The Hon. Jaala Pulford [00:16:59] Yeah, this is really the big question. It’s fascinating to sit on the other side of the table for a whole lot of this now. So I have a, you know, a role as a director in a medtech company called Cyban. I have, of course, the role at MTPConnect and work really closely with the innovation and commercialisation folks at Melbourne University. That’s seeing it all from kind of amazing, different perspectives. And it’s quite a it’s like a fascinating experience. So I kind of got it from a policy point of view, and you had to like develop a program to that through a budget process, you know, program, rollout, evaluation, all that sort of stuff. But what I’m saying now is all of it from the other very much other perspective. Here’s a disturbing statistic for you. So Australia is ranked fifth in the world for our science. We are ranked 37th in the world for the translation of that science. And then another really, really ghastly fact is that when you rank all the OECD countries for their manufacturing capability, we come dead last. So what I say to the team at MTP Connect is, hey, folks, that’s our job description. You know, there’s plenty to be doing. We have extraordinary science. It’s part of what attracts companies like Moderna, like BioNTech who can go anywhere in the world. And what I have had the great pleasure of learning about since I took on the role at MTPconnect is about all the exciting things that are going on in Queensland. You know, the sort of culmination or maturation of like a 20 year, really aggressive push in this sector by successive Queensland state governments. You know that the work ongoing in Sydney, particularly around antimicrobial resistance, which is just fascinating, wasn’t something I’d had a lot to do with before. And then you see this wonderful precinct, you know, not like the scale of Clayton or Parkville, but really, really dynamic precinct scene in Adelaide, in Perth where you’ve got people working together in a really effective way. And so that’s been lovely to see and to see those strengths and and the whole picture. But what do we and must we do next? So I think that there are a few things. I think that there is an opportunity for the sector to work with state and federal governments on the kind of problem identifying demand side of the equation. You know, so right now everybody needs to go to America, you know, for their approval, for their market. We have I think that there is room for us to be better at asking our own health systems what are the problems you would like to fix, and then us collectively as a sector being able to respond to that. The flip side of the coin there is that the health system would then help facilitate early demonstration of safety and efficacy, to shorten the period of time where companies have to try and navigate that so-called valley of death period. So I think this that which is really interesting session at the MedTech conference a couple of weeks ago with the FDA. Fascinating to hear the mind set in terms of why they are how they are and the cost recovery model that they run. So the more people that are applying, the more funding they have, a bigger they can get in terms of hastening American citizens. Earliest access to the best, newest stuff going on in the world. Very, very interesting question. Procurement regulation, you know, and our obviously, our regulation is exceptional here. But if we were to ask the universe what could be done to make things better for our sector, and then I think I think one of the other questions that we probably need to really tackle is the diversity of our sector and our workforce, right? So one of the things that I worked on just before leaving politics was the women’s health policy. Former premier Daniel Andrews and I spent an extraordinary few hours with a number of women, many of whom suffered from pelvic pain, things like endometriosis. And I just couldn’t help but think if blokes had this, somebody would have worked it out early and I would have worked out better treatment and potentially a cure. And you look at the proportion of investment in the sector that goes to female founded businesses, it’s still massively skewed. And that’s, you know, think about like who was enrolling, you know, in science and engineering and medical degrees as recently as a handful of decades ago. You’ve still got this cultural tendency to white blokes and you know there was also there’s a researcher in fact working on that very first mRNA products who took me aside at one of the numbers of visits and occasions I had with him. And he said to me, I said, you know, I you’re kind of working way here on some of these barriers to success for women in the sector. He said, “Have a think about cultural diversity”, and I’ve been thinking about it ever since. And so again, you know, we’ve got an extraordinary cultural diversity in our student population, in that same research population. Get into more senior roles in organisation and it just drops off a cliff. And so I think if Australia wants to be truly world leading in this sector, then we probably need to deploy all the resources available to us from a personal point of view and just get rid of some of those inherent biases that are holding us back.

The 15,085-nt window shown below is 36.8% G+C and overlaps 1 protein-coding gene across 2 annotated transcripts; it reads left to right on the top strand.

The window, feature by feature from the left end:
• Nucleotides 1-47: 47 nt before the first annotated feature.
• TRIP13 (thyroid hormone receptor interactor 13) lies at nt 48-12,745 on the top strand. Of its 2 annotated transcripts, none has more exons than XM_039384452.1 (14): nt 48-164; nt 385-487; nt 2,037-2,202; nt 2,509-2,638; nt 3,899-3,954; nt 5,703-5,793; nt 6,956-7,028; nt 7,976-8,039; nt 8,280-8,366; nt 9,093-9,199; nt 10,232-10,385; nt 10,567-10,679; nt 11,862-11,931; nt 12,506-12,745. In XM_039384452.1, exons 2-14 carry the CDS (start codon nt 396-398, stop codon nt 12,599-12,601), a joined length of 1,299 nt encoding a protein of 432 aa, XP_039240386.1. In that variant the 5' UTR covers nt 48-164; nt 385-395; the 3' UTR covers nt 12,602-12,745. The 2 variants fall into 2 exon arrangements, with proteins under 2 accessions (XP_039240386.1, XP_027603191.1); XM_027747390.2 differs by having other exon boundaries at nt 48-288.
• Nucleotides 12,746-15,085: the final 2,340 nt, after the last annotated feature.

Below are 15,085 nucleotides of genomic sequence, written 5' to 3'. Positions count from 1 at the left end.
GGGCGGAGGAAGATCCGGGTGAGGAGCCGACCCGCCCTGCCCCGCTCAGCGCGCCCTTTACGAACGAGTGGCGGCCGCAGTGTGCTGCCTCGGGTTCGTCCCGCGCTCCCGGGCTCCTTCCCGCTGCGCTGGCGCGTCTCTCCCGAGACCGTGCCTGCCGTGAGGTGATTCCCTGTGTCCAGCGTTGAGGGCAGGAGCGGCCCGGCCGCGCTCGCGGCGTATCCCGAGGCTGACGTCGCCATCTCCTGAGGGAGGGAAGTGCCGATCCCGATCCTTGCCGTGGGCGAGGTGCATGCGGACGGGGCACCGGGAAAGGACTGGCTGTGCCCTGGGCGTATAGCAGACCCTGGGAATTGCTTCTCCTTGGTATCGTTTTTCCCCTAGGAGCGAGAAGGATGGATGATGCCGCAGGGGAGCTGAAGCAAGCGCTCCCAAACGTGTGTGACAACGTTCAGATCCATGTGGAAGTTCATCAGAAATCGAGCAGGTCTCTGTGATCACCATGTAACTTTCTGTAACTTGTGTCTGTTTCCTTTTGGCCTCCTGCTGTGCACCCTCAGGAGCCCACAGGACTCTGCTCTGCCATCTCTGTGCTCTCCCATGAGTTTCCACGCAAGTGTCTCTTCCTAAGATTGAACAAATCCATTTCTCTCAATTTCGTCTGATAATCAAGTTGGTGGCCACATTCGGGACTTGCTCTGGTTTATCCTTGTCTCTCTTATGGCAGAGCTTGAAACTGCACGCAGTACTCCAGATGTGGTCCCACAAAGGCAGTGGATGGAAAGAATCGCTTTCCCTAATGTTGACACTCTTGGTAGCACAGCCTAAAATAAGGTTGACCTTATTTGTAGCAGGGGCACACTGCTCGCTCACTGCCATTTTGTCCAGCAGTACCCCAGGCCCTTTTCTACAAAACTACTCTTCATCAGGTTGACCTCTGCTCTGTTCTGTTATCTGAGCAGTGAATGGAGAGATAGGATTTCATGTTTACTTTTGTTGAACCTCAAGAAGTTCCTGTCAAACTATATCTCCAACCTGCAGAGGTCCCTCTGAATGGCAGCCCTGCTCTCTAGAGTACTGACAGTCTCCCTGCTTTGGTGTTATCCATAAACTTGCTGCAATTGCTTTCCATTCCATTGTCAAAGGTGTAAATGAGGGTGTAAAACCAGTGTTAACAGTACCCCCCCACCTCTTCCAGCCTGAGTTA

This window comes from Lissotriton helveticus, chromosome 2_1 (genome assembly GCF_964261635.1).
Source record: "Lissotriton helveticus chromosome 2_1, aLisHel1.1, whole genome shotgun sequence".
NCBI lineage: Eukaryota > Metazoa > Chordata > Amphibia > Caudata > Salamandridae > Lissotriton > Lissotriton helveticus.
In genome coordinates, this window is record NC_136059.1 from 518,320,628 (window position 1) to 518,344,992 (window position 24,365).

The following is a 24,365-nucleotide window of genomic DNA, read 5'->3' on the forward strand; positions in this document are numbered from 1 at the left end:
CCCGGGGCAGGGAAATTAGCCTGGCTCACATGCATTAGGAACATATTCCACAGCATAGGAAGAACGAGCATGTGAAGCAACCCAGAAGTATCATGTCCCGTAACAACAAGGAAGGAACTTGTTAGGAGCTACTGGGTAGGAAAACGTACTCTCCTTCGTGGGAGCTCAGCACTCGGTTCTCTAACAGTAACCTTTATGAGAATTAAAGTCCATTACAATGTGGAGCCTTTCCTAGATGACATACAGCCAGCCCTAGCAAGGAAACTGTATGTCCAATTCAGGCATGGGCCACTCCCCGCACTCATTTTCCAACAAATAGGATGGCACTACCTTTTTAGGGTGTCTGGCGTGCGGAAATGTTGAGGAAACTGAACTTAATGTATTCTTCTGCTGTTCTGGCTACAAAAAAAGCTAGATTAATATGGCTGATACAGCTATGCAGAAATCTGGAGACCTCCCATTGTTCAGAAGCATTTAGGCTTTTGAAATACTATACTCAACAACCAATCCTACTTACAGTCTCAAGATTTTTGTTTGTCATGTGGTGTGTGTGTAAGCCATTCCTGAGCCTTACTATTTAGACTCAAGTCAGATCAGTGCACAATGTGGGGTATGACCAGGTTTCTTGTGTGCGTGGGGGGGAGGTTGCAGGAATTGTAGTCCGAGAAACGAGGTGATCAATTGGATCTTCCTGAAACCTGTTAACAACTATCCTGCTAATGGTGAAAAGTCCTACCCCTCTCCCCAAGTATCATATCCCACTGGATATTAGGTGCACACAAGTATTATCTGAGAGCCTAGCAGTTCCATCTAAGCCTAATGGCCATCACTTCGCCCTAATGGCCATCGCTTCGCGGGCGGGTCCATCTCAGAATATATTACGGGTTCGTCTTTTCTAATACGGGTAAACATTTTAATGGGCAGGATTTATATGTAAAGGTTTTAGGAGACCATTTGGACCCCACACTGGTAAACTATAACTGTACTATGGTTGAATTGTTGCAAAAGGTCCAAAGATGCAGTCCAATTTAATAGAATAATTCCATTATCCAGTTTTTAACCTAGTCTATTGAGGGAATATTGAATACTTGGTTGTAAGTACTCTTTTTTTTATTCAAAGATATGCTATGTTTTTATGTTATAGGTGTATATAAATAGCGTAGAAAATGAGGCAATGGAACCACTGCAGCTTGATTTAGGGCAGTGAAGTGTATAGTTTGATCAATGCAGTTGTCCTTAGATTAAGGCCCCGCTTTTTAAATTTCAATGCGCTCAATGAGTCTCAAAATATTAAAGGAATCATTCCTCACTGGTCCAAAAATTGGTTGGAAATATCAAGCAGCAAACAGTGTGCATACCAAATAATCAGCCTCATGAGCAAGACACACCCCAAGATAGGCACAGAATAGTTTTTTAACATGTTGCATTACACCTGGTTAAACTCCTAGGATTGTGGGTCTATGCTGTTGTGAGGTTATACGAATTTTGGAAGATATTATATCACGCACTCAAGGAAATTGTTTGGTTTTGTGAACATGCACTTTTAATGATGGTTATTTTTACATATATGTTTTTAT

Robert Klupacs [00:22:40] Makes a lot of sense. One question I’ve always wanted to ask someone like you, having been in the industry nearly 40 years, so a little bit older than you, believe it or not. But every time I go to a bio or medtech conference, every state from Australia would be represented. Yep. And all my European and United States friends would look at me sort of “what’s going on’ because they just see us as Australians. They don’t see us as Victorians or South Australians or Western Australians. I just see us as Australians. As you said, Australia’s got a huge pool of talent, but there was always this competitiveness between the states and clearly I get it at one level. But if you could find a way to break down that barrier so that the State government level could work better together, we can be much more effective. What held us back or what holds us back?